African Garden + work

The Journal

Elizabeth at Gardening While Intoxicated has raised the question, to journal or not to journal? I didn't feel that I could give adequate attention to this question in a comment, so the time has come to post about my journal, that odd compendium of blooming times, frost dates, house repairs and mental state. For some gardeners, blogging has replaced journal writing, but not for me. The historian in me delights in the physical record, the artifact that my completed journal has become. Yes, that right, I am on my second 10-year journal.

(Please excuse the stains on the cover of the completed journal. That's probably liquid fertilizer.) I use the same one as those serious garden journalers Carol, Dee & Kathy, the big one from Lee Valley. Here's a sample page.

Most pages do not have something written in each entry. Sometimes an entry will run beyond its alloted space. That's okay, I don't need it to look neat and perfect.

On January 19, 1996, the temperature soared to 61F, and I wrote: "It's amazing how green & fresh the digitalis [sic] leaves look. One of the alchemilla [sic] has new leaves underneath the large old leaves" The next day, I recorded the high and low as 13F and 4F, and wrote: "I just ordered a bunch of plants - it's the only way to get through the winter. That & going somewhere warm in February. I hope the plants didn't suffer too much shock in that 50 [degree] temperature drop." Then on February 3, 1996, I wrote: "record breaking cold. I refuse to leave the house" when it got down to -22F.

In the bad drought year 2005, I recorded the day our village enacted a total watering ban. At one point I wrote, "Summer continues on its brutal, relentless course." A few days later, when the temperature soared to 102F, I commented, "Hotter than blue blazes!" By the beginning of August, I noted that many plants were struggling with the drought, but the surprising thing was how well most of the Hostas were doing. Would I have remembered that if I hadn't recorded it?

Even aside from the record breaking events, there's a world of meaning in the following entry communicated through my handwriting:

Then there are the entries I can barely read, such as one on January 10, mistakenly dated 2000, instead of 2001, with the 1 written over the 0: "I'm so tired because a certain baby will not sleep well at night." My handwriting on most of the entries from that time is similarly scribbly. There are also odd little asides such as this one from May 30, 2003: "(can't write - children fighting)".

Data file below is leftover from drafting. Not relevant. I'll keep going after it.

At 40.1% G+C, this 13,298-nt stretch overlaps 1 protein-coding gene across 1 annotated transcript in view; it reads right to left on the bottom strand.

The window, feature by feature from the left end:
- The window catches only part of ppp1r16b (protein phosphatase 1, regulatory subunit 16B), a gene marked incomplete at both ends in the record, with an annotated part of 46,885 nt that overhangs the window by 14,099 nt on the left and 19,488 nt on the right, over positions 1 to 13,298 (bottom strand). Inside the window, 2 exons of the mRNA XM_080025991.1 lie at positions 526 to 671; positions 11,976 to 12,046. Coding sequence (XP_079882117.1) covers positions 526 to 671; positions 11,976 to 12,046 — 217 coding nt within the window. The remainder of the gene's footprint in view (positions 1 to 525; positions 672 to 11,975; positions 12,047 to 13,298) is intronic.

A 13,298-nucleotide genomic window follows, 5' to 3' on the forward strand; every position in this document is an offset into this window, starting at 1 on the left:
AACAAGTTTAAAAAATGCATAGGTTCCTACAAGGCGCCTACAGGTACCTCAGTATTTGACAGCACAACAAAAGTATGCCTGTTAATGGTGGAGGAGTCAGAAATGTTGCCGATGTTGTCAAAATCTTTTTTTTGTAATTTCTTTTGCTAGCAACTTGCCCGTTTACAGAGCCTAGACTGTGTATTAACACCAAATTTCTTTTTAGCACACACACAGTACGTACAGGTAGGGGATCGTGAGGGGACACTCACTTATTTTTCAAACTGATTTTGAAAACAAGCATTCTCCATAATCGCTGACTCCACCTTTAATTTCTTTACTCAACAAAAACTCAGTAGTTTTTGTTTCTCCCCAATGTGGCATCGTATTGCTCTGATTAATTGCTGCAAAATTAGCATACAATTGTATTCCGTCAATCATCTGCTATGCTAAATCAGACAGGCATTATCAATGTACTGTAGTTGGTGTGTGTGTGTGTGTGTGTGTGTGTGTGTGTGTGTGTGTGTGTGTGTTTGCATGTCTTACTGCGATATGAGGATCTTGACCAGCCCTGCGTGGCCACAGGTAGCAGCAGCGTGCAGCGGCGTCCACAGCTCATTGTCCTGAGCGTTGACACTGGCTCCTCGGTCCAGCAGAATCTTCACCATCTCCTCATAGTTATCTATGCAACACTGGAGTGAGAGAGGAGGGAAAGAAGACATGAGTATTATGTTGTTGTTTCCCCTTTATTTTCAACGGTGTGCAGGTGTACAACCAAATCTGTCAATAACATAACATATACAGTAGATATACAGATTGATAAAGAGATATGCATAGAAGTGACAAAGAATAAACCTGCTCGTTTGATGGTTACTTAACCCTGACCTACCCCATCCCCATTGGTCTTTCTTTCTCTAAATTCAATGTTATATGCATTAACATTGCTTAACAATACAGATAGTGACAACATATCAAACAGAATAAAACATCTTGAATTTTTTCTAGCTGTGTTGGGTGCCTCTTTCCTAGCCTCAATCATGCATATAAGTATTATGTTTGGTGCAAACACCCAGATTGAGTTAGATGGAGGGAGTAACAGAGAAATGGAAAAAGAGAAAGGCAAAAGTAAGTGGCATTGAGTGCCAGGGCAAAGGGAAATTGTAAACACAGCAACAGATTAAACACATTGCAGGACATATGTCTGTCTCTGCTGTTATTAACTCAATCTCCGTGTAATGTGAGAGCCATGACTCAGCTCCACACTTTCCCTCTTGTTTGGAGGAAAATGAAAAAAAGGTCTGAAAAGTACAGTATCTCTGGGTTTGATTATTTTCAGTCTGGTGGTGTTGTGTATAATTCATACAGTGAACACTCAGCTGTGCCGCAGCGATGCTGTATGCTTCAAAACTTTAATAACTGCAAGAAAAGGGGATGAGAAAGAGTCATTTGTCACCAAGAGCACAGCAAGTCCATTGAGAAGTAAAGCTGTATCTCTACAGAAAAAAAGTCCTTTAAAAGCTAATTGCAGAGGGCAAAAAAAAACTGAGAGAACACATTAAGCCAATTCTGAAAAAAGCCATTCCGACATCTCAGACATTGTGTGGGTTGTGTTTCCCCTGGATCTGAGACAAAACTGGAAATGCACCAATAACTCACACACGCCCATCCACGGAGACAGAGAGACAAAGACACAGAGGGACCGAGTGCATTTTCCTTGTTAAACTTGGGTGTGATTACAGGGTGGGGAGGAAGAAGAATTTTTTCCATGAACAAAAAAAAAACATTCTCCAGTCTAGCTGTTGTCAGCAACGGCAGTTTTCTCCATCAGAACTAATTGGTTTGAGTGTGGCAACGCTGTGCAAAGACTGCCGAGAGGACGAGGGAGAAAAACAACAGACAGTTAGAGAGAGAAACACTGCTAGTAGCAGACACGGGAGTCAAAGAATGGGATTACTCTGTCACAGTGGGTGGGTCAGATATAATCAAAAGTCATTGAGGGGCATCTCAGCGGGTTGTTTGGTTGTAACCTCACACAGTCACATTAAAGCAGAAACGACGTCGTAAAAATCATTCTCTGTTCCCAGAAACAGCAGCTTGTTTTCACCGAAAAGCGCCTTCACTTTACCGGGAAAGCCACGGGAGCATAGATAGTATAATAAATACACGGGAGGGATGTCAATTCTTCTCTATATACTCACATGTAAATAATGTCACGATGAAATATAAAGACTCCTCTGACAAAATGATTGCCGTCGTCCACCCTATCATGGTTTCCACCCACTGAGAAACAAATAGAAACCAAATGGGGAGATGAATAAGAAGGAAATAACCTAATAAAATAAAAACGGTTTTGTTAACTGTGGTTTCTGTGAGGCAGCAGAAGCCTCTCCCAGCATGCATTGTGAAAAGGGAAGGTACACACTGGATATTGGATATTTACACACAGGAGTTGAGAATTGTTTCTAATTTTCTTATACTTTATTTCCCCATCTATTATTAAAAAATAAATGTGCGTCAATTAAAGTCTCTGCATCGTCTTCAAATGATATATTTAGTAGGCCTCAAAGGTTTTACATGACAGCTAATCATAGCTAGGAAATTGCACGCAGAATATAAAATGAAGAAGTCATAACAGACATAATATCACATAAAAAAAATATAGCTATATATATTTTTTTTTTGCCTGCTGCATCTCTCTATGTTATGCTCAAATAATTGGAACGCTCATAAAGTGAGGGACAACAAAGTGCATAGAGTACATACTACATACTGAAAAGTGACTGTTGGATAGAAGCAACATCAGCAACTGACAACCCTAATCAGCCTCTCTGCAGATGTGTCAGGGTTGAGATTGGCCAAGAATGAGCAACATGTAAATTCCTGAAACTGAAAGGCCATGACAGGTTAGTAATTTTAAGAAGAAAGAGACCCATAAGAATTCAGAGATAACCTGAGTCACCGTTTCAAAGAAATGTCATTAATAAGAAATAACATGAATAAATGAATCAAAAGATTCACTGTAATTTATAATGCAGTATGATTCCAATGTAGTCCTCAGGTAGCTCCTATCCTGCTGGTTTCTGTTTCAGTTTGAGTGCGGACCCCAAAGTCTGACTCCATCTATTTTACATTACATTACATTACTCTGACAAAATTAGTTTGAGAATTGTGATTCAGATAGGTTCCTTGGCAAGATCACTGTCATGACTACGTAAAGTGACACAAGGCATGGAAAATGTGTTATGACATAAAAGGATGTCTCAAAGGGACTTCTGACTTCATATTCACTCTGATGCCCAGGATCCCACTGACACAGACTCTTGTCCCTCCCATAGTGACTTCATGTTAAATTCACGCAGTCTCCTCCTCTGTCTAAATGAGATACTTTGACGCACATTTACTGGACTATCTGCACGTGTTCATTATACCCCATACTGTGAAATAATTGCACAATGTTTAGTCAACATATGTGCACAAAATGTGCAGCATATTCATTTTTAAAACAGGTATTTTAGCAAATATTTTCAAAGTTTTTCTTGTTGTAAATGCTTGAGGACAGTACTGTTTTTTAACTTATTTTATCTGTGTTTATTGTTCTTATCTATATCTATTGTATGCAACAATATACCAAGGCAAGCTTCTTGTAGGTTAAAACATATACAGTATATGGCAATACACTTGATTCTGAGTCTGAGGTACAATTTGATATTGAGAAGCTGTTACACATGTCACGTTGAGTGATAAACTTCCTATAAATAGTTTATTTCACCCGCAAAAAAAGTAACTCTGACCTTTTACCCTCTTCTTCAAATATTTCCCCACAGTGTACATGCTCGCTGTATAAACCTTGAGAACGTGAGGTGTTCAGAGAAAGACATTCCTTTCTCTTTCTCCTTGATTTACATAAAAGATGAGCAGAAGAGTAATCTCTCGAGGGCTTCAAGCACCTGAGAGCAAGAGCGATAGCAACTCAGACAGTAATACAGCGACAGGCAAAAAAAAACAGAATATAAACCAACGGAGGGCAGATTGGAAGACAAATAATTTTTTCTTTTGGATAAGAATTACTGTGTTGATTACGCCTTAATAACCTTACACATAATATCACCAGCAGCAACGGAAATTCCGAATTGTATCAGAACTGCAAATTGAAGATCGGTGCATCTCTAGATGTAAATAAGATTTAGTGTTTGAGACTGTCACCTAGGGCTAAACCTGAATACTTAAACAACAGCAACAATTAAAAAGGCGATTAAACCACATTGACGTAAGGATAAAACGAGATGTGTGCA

A journal is only as useful as what is put into it. In addition to recording the daily weather statistics, I record major changes and improvements to the property, such as a new roof, and when large trees have been cut down. I try to note when each plant comes into and goes out of bloom. This is useful for planning plant combinations and comparing weather conditions, as are the dates I turn off or on the heat and the air conditioning for the season. The journal entries tell the true story of plants which photographs don't. I note when only one of three plants is still blooming and whether pests have damaged blooms or foliage. I also try to memorialize all plant purchases and from where the plant came. This has been a great help in learning the names of all my plants. If I forget one, I just look it up in the journal. It also serves as a reminder of which plants I've lost.

Some entries are self-explanatory. On a day when the high was 68F and the low was 51F, I wrote "And this is June?" On January 7, 2006, is the entry "What is that bright thing in the sky? (The sun?)" There are similarly snarky comments scattered throughout the journals, which hopefully someday, after I'm gone, my children will read, and they will laugh and remember.

So if you're on the fence about starting a journal, I say go for it. I like the 10 year journal because it's easy to compare blooming dates and temperatures over the years. But a journal doesn't have to be a bound 10 year thing like mine, a notebook would work as well. Now is a great time to get one to be ready to start writing on January 1.

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The Journal + work